Motivational and emotional effects. In contrast to the controversy that persists concerning the existence of cognitive deficits after early malnutrition, there is a strong consensus that early malnutrition - either prenatal or postnatal - produces enduring changes in emotional reactivity and/or motivation (specific studies are reviewed in Crnic 1976, Katz 1980, Levitsky and Strupp 1995a, Smart 1977, Smart 1993, Tonkiss et al. 1993). Previously malnourished animals are more highly motivated than controls in both appetitively (Katz et al. 1979, Levitsky 1979, Smart et al. 1973, Smart and Dobbing 1977) and aversively motivated situations (de Oliviera and de Sousa Almeida 1985, Levitsky and Barnes 1970, Lynch 1976, Smart 1981, Smart et al. 1975). They also exhibit increased emotionality and/or anxiety, as evidenced by increased spilling in response to food restriction Levitsky and Barnes 1970), changes in locomotor behavior in unfamiliar environments (Levitsky and Barnes 1970, Wolf et al. 1986) and increased sensitivity to aversive reinforcement, such as shock or escape from cold water (de Oliveira and de Sousa Almeida 1985, Levitsky and Barnes 1970, Lynch 1976, Smart 1981, Smart et al. 1975) es well as increased aggression (Tonkiss et al. l 993). In addition, they appear to be more affected than controls when altered task contingencies produce a loss of reward (Tonkiss et al. 1990, Tonkiss et al. 1993). It is unknown whether this last effect should be subsumed under evidence for increased food motivation, emotional reactivity or decreased cognitive flexibility (this last putative effect is discussed below). In fact, as may be evident, very little is known about the nature of these effects or the mechanismls) by which they result from early malnutrition. For example, the finding that fond motivation is increased seemed intuitively obvious and therefore uninteresting. Yet the fact that such effects are evident even in animals having sustained only prenatal malnutrition indicates that the basis of this effect may not be as straightforward as often assumed.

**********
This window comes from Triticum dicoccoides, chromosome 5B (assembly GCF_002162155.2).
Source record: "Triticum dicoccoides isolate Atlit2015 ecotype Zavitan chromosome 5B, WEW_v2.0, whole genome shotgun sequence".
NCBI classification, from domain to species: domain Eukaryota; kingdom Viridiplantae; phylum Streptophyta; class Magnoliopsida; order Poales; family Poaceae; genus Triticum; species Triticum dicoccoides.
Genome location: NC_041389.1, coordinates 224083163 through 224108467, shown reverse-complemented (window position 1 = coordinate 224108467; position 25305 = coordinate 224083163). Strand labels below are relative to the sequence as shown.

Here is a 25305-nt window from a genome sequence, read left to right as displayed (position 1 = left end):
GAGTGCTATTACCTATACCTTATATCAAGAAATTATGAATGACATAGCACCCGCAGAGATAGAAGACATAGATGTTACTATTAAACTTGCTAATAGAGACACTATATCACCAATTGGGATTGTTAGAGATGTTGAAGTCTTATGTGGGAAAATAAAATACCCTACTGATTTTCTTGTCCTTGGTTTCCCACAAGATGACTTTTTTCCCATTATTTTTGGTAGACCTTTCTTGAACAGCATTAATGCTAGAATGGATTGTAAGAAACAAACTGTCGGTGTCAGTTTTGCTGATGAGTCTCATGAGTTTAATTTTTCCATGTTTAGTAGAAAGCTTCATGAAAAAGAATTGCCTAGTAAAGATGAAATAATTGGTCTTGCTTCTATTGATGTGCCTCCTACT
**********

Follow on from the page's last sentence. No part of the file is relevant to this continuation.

In the quest to identify deficits that are purely cognitive, the potential importance of these alterations in motivation and/or emotional reactivity has been overlooked. They were generally dismissed as annoyance factors that significantly complicate the interpretation of observed performance differences in learning tasks. As a result, researchers employed manipulations and testing conditions to eliminate or control for these differences rather than study them. Although it may be instructive to determine if performance differences disappear under these conditions, the dismissal of these effects as unimportant is surely misguided. It would unquestionably affect an individual's life if, for example, she/he is more easily frustrated, more anxious, or adapts less well to stressful situations. It is our view that future research should focus on clarifying the nature of these changes rather than trying to control for them.

These motivational/emotional effects would be expected to have a substantial impact on problem-solving ability. For example, impaired performance in a variety of learning tasks was attributed to altered motivation or emotionality of the previously malnourished animals (reviewed in Katz 1980, Levin and Weiner 1976, Levitsky and Strupp 1995a, Smart 1977, Smart and Tonkiss 1985, Tonkiss et al. 1993). The findings of Celedon and Colombo (1979) concerning the Hebb-Williams maze provide particularly compelling evidence for this mechanism. Chlordiazepoxide, an anxiolytic, impaired the performance of the control group but improved the performance of the previously malnourished group. This pattern suggests that excessive anxiety may be a significant factor underlying the impaired performance of the previously undernourished animals.